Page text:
In this study, to study the pathological role of Myc in cardiomyopathy and heart failure, we developed and characterized a newly established bi-transgenic mouse (MHC-Myc), which expresses Myc specifically in cardiomyocytes in a doxycycline-dependent manner. Since Myc is only expressed temporally during development, not in adult, in cardiomyocytes, the ability to regulate the expression of Myc after development was especially important in this study. In MHC-Myc mice, the expression of Myc is tightly regulated by doxycycline and no significant phenotype is observed until Myc was induced. However, induction of Myc (Myc-ON) for two weeks led to dramatic changes in the heart including an ectopic reactivation and expression of cell cycle markers in cardiomyocytes and mitochondrial perturbations that culminated in severe hypertrophy and, ultimately, death. These results strongly support the notion that increased Myc in adult cardiomyocytes induces cell cycle re-entry that leads to cardiomyopathy and is consistent with a previous report showing that the conditional inactivation of Myc attenuates cardiac hypertrophy induced by pressure overload and other hypertrophic stimuli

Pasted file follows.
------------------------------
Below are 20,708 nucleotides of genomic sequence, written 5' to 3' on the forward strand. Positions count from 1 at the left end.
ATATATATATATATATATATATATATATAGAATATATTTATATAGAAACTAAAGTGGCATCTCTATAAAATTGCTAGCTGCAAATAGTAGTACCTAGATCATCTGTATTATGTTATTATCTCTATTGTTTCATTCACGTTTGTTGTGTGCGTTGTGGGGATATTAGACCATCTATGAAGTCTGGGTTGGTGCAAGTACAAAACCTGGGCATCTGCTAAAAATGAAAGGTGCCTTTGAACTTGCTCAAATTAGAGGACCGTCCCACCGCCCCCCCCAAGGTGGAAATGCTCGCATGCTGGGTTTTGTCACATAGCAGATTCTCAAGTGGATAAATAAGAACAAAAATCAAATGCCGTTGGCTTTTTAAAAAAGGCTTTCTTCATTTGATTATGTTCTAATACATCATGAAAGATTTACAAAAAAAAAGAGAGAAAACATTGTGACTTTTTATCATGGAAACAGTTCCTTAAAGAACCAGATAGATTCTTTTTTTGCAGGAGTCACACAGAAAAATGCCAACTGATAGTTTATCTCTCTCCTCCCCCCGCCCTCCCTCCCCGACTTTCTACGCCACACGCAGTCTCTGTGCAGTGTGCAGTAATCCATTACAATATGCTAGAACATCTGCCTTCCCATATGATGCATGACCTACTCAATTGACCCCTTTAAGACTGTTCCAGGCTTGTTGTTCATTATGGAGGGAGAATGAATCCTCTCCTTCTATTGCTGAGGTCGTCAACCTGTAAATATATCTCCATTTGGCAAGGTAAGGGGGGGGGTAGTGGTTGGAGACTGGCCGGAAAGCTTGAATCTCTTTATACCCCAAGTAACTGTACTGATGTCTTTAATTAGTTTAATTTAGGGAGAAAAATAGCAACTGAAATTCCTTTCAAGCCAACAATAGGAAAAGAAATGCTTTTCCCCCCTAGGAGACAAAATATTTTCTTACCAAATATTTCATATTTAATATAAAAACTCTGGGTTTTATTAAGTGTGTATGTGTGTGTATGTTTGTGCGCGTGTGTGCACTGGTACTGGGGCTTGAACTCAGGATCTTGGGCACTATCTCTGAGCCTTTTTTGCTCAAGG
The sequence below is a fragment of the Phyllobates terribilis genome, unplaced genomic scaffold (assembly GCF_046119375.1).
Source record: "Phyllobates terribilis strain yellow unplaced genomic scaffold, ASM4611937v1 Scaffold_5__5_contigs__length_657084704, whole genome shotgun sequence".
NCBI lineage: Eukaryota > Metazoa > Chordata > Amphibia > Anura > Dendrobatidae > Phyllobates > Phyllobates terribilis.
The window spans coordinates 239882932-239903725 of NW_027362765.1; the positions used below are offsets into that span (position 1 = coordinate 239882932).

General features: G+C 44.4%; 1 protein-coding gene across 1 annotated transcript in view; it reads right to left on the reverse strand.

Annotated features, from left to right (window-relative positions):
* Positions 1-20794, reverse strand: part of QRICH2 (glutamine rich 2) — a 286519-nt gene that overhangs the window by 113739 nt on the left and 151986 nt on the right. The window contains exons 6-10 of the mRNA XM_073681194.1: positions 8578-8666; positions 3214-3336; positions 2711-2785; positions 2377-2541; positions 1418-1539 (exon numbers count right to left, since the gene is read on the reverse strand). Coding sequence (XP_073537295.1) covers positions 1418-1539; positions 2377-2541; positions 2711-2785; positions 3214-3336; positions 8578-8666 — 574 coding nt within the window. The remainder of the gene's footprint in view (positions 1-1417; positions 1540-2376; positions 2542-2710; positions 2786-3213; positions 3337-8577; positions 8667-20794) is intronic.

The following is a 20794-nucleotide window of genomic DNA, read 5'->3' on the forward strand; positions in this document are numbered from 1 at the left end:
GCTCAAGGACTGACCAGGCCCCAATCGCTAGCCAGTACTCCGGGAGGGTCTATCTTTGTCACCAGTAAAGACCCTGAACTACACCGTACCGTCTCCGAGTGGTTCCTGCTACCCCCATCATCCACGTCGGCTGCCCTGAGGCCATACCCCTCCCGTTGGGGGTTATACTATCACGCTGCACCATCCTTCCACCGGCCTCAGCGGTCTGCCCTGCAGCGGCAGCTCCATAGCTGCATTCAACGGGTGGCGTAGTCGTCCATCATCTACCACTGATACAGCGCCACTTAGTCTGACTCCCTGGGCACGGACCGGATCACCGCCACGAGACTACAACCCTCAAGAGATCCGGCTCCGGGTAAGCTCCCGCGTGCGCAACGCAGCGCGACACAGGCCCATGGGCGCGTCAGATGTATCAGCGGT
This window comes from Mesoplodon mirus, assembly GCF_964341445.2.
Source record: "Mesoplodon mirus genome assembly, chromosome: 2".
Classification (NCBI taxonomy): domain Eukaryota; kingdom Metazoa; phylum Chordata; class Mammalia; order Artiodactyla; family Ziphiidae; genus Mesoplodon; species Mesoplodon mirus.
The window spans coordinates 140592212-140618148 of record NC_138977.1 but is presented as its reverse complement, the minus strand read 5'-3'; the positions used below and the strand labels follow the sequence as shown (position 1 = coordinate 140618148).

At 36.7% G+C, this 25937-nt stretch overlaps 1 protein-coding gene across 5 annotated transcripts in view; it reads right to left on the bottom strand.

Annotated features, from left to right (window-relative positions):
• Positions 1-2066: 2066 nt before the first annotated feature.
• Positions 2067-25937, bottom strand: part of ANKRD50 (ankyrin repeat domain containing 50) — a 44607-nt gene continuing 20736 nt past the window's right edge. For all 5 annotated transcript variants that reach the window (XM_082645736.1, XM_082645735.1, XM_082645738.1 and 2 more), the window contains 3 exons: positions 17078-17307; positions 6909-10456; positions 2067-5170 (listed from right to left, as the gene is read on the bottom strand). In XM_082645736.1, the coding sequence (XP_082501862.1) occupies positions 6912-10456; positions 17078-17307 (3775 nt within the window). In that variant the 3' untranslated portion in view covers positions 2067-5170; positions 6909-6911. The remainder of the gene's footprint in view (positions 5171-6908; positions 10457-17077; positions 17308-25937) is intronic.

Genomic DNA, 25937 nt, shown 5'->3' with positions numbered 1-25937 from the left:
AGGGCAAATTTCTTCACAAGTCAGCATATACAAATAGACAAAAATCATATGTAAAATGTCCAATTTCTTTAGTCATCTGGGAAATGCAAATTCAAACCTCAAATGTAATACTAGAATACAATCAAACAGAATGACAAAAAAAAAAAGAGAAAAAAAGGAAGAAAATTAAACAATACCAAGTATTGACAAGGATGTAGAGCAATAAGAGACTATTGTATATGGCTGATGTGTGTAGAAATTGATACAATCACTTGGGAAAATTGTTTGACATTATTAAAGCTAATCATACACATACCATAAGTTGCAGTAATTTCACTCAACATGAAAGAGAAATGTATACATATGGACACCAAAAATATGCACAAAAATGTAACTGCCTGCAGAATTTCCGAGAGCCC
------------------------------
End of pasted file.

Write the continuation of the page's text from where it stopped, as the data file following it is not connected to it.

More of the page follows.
. However, in contrast to a previous Myc inducible mouse model 
, induction of Myc in MHC-Myc animals ultimately causes heart failure resulting in death in a relatively short duration (2–3 weeks). This difference is likely a consequence of mouse strain and expression level of Myc (Robb MacLellan, personal communication). While our MHC-Myc mouse is derived from FVB strain, the transgenic mouse line used by others 
is derived from C57Bl/6 and C3H mixed background. Since the effect of genetic background on the development of cardiomyopathy and heart failure is well documented